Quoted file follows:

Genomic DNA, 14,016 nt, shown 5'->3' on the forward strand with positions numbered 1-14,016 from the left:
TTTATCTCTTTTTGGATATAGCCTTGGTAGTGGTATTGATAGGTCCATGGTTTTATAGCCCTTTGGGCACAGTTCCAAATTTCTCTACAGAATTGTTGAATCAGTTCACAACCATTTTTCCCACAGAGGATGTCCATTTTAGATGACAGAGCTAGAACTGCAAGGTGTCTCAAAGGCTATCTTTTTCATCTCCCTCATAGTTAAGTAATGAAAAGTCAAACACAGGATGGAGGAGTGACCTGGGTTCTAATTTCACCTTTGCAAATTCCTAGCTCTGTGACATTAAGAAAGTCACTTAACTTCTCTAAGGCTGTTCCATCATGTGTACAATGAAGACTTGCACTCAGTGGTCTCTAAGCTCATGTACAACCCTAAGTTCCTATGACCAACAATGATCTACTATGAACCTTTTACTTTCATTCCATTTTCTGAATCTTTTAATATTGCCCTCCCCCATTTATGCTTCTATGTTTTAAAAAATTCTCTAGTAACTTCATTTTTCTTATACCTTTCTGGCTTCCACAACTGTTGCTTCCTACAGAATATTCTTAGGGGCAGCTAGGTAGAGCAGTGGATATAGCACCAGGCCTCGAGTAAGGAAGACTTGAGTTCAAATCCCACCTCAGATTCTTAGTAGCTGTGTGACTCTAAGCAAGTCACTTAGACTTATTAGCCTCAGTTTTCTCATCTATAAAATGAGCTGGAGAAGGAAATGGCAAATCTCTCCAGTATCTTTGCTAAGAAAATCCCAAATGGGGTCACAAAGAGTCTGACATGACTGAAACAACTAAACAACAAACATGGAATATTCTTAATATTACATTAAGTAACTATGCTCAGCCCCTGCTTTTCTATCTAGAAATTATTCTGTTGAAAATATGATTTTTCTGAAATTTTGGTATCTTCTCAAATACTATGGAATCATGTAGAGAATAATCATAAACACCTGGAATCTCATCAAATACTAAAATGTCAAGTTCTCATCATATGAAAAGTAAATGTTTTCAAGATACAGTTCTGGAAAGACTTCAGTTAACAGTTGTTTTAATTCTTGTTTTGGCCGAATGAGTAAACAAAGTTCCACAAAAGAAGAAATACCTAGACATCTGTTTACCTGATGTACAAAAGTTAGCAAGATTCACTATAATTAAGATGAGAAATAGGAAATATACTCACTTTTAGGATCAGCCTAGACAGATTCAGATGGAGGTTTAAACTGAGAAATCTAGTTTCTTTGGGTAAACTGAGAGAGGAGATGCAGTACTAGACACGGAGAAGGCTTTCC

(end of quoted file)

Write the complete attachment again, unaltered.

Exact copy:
Genomic DNA, 14,016 nt, shown 5'->3' on the forward strand with positions numbered 1-14,016 from the left:
TTTATCTCTTTTTGGATATAGCCTTGGTAGTGGTATTGATAGGTCCATGGTTTTATAGCCCTTTGGGCACAGTTCCAAATTTCTCTACAGAATTGTTGAATCAGTTCACAACCATTTTTCCCACAGAGGATGTCCATTTTAGATGACAGAGCTAGAACTGCAAGGTGTCTCAAAGGCTATCTTTTTCATCTCCCTCATAGTTAAGTAATGAAAAGTCAAACACAGGATGGAGGAGTGACCTGGGTTCTAATTTCACCTTTGCAAATTCCTAGCTCTGTGACATTAAGAAAGTCACTTAACTTCTCTAAGGCTGTTCCATCATGTGTACAATGAAGACTTGCACTCAGTGGTCTCTAAGCTCATGTACAACCCTAAGTTCCTATGACCAACAATGATCTACTATGAACCTTTTACTTTCATTCCATTTTCTGAATCTTTTAATATTGCCCTCCCCCATTTATGCTTCTATGTTTTAAAAAATTCTCTAGTAACTTCATTTTTCTTATACCTTTCTGGCTTCCACAACTGTTGCTTCCTACAGAATATTCTTAGGGGCAGCTAGGTAGAGCAGTGGATATAGCACCAGGCCTCGAGTAAGGAAGACTTGAGTTCAAATCCCACCTCAGATTCTTAGTAGCTGTGTGACTCTAAGCAAGTCACTTAGACTTATTAGCCTCAGTTTTCTCATCTATAAAATGAGCTGGAGAAGGAAATGGCAAATCTCTCCAGTATCTTTGCTAAGAAAATCCCAAATGGGGTCACAAAGAGTCTGACATGACTGAAACAACTAAACAACAAACATGGAATATTCTTAATATTACATTAAGTAACTATGCTCAGCCCCTGCTTTTCTATCTAGAAATTATTCTGTTGAAAATATGATTTTTCTGAAATTTTGGTATCTTCTCAAATACTATGGAATCATGTAGAGAATAATCATAAACACCTGGAATCTCATCAAATACTAAAATGTCAAGTTCTCATCATATGAAAAGTAAATGTTTTCAAGATACAGTTCTGGAAAGACTTCAGTTAACAGTTGTTTTAATTCTTGTTTTGGCCGAATGAGTAAACAAAGTTCCACAAAAGAAGAAATACCTAGACATCTGTTTACCTGATGTACAAAAGTTAGCAAGATTCACTATAATTAAGATGAGAAATAGGAAATATACTCACTTTTAGGATCAGCCTAGACAGATTCAGATGGAGGTTTAAACTGAGAAATCTAGTTTCTTTGGGTAAACTGAGAGAGGAGATGCAGTACTAGACACGGAGAAGGCTTTCC